April 24, 2018

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Supreme Court Employment Cases to Watch: Class Action Waivers

In 2012, the National Labor Relation Board held that employers cannot enforce class action waivers in arbitration agreements with employees covered by the National Labor Relations Act.  The Seventh Circuit in Lewis v. Epic Systems, agreed, holding that the Federal Arbitration Act does not override Sections 7 and 8 of the National Labor Relations Act, which together make contracts that restrain the employee’s right to engage in “concerted activities” for the purpose of collective bargaining unenforceable.  Rather, the FAA and the NLRA must be read together and to the extent an employer attempts to enforce an individual arbitration clause, it must be deemed “illegal” and unenforceable under the FAA.

The Ninth Circuit in Ernst & Young LLP v. Morris followed the Seventh Circuit rationale.  Other circuits, however, have disagreed. For example, the Fifth Circuit in NLRB v. Murphy Oil, said that the NLRB provisions do not override the FAA because the use of class action procedures is a procedural, rather than a substantive right.  Although the employer had to allow employees to seek relief for unfair labor practices before the NLRB, the employer could enforce an arbitration clause that waived the employee’s right to collective action.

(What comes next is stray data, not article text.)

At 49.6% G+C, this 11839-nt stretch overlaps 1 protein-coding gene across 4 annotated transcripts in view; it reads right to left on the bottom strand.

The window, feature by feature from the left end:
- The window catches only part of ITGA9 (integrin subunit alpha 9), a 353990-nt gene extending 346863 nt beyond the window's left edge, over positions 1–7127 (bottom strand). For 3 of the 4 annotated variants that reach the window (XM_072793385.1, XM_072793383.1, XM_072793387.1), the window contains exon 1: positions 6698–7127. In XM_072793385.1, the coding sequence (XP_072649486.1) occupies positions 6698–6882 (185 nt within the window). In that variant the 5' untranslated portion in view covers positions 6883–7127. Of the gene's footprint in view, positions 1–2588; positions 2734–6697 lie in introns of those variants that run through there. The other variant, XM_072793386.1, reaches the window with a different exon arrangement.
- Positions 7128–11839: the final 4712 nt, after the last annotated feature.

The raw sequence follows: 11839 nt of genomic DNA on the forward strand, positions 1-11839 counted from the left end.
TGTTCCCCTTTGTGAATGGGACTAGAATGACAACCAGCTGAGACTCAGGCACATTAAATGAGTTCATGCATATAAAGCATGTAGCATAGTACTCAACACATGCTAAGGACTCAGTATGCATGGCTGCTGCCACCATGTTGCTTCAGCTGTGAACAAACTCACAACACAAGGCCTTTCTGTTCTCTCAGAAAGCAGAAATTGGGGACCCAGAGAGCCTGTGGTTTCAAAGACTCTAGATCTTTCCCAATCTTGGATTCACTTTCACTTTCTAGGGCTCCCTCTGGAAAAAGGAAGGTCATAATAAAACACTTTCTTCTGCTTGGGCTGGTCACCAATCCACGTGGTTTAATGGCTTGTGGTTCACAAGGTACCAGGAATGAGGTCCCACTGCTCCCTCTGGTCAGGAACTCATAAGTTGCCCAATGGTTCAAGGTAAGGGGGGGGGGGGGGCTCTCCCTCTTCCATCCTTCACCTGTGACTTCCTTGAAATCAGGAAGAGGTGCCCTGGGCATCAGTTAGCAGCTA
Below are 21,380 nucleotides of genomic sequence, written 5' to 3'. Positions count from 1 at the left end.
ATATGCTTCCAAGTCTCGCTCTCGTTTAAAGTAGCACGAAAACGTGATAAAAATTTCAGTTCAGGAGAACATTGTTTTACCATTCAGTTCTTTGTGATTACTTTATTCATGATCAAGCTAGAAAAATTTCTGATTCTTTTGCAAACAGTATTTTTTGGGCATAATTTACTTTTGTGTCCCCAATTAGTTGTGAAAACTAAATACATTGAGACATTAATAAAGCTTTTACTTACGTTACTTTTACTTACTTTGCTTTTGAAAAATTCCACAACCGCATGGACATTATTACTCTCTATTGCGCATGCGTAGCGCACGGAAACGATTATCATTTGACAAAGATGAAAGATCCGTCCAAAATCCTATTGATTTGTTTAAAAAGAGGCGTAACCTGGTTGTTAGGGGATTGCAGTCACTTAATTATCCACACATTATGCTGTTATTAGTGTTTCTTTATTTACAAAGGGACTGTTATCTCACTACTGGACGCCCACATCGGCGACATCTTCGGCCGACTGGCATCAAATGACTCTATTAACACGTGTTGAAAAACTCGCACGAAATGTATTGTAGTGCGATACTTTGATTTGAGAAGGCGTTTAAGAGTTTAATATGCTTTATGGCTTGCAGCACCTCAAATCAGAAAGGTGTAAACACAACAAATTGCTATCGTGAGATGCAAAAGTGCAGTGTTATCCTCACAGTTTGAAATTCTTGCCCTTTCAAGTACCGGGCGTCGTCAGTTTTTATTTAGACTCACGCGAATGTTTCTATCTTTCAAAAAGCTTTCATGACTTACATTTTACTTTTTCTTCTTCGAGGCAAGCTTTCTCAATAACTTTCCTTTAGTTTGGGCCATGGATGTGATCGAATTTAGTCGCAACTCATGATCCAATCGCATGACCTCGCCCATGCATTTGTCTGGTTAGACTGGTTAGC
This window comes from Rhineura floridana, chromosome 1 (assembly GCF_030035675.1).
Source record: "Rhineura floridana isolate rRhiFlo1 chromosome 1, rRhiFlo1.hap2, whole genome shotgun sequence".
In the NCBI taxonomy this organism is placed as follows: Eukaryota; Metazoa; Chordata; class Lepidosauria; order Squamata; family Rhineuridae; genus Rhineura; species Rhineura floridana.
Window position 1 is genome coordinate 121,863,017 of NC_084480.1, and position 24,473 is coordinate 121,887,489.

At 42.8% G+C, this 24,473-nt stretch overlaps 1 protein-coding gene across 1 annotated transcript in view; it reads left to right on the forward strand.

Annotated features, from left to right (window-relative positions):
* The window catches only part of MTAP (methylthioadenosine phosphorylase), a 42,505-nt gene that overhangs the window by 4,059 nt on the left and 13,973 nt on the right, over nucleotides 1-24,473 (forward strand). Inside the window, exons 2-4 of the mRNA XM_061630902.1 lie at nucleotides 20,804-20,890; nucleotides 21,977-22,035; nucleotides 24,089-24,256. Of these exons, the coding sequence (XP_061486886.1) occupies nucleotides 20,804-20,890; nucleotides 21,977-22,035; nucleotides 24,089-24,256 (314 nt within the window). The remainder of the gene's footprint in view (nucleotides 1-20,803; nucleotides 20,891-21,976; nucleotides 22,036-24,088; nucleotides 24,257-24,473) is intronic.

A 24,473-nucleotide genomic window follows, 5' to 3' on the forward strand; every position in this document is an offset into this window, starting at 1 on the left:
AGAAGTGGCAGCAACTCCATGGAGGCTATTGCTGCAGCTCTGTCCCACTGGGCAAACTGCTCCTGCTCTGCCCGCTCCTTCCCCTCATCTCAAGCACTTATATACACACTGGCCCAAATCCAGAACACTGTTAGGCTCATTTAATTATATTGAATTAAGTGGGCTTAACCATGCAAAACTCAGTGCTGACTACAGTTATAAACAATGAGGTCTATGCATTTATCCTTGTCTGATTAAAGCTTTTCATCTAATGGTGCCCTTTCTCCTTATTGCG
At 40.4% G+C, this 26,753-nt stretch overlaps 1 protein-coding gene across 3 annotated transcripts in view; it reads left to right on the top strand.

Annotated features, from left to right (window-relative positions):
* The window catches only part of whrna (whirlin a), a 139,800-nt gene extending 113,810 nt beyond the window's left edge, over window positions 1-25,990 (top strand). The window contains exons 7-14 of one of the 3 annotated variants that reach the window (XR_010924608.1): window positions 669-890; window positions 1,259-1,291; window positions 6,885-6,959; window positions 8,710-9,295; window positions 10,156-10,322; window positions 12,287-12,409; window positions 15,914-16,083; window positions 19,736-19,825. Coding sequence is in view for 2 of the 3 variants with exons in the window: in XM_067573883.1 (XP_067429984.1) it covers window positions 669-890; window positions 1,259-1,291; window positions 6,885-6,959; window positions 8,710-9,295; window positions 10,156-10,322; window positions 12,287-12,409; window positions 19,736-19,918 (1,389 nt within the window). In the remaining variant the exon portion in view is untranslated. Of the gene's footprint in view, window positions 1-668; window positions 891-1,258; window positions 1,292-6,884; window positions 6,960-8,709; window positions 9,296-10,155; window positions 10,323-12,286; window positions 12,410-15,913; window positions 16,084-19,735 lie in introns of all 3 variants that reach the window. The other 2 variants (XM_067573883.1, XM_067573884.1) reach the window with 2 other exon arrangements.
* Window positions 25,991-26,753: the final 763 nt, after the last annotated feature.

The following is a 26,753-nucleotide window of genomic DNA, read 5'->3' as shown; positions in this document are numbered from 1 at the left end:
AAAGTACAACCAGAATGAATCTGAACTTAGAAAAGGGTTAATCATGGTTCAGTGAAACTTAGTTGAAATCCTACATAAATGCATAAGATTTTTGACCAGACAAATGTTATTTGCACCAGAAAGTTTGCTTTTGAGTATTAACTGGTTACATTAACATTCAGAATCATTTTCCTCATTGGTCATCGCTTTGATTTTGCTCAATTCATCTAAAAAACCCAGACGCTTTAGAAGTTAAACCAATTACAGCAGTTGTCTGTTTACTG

Given this split, the Supreme Court agreed to resolve the issue by accepting certiorari (appeal) of and consolidating the three cases.  Oral argument was held in October.  In an interesting twist, the Solicitor General’s Office, which had originally filed a brief with the NLRB, switched sides after the change in administration and argued in support of the employers.



About this Author

Jessica Kelly litigation attorney sherin lodgen law firm

Jessica G. Kelly is an associate in the firm’s Litigation Department. She assists clients in a variety of industries with complex business litigation, including pharmaceuticals, biotech, and national retailers. This work has included drafting motions and other pleadings, taking and defending depositions, appearing in court on motions, and participating in jury and bench trials. Jessica completed the National Institute of Trial Advocacy’s “Building Trial Skills” program in December of 2012.